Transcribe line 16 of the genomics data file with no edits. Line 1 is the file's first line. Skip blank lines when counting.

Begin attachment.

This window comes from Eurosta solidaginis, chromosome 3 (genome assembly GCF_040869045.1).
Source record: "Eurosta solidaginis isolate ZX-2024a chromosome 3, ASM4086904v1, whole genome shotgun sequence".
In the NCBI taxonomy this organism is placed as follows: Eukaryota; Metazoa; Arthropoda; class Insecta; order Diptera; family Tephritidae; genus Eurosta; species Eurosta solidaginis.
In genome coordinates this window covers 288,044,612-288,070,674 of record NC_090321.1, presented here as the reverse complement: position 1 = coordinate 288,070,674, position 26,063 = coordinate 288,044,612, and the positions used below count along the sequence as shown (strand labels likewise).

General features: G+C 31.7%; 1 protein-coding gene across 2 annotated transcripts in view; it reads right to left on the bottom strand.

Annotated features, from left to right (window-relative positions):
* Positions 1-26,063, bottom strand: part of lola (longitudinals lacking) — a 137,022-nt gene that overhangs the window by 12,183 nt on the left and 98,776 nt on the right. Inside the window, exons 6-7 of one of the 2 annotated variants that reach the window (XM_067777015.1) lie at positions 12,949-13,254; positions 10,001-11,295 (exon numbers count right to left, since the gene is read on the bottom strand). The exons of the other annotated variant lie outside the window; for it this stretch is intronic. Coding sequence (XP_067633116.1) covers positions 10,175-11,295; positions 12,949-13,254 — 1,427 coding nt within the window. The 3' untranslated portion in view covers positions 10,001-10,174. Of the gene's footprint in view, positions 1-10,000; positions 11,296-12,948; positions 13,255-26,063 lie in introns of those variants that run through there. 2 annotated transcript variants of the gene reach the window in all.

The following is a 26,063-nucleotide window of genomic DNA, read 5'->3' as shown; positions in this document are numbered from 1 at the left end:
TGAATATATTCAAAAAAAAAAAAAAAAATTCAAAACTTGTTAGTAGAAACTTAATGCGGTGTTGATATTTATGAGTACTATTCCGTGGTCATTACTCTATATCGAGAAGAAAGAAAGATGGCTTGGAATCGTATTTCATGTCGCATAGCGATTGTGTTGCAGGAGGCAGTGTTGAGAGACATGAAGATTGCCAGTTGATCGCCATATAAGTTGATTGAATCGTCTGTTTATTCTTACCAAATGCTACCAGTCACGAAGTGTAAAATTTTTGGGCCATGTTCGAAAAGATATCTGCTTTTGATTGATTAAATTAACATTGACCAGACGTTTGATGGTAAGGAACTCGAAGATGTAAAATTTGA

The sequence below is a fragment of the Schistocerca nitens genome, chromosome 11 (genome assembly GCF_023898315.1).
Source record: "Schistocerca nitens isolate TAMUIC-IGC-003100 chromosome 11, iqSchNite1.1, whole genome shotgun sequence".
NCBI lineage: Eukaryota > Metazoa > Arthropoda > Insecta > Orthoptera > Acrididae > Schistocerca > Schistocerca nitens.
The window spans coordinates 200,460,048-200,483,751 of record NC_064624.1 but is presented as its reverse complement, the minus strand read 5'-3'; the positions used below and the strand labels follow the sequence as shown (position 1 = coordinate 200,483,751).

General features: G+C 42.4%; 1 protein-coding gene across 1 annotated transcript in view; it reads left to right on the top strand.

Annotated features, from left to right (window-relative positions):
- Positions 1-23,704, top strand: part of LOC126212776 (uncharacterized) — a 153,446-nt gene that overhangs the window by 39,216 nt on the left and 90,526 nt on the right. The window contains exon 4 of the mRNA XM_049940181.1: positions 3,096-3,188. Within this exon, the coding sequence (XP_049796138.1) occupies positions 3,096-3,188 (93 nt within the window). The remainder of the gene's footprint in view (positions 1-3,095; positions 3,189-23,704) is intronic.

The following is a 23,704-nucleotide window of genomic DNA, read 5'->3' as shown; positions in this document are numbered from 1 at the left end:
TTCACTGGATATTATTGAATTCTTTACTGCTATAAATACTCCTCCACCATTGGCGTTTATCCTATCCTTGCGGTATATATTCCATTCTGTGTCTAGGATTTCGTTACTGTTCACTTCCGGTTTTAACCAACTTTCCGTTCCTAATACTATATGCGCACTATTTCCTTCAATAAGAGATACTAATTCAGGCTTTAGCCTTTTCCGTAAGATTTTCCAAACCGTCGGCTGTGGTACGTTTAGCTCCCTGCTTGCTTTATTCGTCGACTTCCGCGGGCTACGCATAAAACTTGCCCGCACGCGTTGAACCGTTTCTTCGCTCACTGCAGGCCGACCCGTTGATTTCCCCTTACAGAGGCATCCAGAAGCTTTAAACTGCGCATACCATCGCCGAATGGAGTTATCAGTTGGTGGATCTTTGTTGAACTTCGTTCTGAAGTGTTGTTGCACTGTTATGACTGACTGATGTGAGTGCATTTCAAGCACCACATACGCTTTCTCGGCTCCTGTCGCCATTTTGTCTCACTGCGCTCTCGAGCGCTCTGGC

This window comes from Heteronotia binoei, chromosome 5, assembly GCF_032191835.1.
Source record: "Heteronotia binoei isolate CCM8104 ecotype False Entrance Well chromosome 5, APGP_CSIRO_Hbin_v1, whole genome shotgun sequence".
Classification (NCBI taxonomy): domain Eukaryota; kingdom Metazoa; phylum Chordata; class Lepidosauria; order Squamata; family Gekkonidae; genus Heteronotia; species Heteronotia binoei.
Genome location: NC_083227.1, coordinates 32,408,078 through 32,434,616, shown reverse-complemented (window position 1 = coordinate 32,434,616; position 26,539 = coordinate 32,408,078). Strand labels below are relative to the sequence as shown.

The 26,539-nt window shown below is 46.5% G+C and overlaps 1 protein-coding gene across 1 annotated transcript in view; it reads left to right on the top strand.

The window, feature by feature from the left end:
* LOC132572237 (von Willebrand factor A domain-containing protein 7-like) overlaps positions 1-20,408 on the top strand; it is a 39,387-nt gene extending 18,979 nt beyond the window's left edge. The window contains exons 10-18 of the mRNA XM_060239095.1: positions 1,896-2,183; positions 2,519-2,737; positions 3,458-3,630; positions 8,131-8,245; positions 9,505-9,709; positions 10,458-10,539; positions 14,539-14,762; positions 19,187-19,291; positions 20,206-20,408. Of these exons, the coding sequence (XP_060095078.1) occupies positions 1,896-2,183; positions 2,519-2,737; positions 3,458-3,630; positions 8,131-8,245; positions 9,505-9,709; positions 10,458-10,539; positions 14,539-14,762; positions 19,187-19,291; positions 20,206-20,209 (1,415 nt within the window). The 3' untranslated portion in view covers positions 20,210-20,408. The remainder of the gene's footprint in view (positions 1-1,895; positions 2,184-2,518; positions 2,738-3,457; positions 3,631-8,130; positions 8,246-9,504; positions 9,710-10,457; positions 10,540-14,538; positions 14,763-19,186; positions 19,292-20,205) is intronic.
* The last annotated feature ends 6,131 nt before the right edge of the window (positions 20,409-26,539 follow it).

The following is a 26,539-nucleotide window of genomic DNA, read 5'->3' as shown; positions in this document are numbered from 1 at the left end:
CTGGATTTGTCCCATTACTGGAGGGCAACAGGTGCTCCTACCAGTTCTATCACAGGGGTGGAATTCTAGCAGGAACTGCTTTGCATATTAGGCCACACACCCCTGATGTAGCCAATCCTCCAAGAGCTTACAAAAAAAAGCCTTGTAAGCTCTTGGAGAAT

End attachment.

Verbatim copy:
- Positions 1-23,704, top strand: part of LOC126212776 (uncharacterized) — a 153,446-nt gene that overhangs the window by 39,216 nt on the left and 90,526 nt on the right. The window contains exon 4 of the mRNA XM_049940181.1: positions 3,096-3,188. Within this exon, the coding sequence (XP_049796138.1) occupies positions 3,096-3,188 (93 nt within the window). The remainder of the gene's footprint in view (positions 1-3,095; positions 3,189-23,704) is intronic.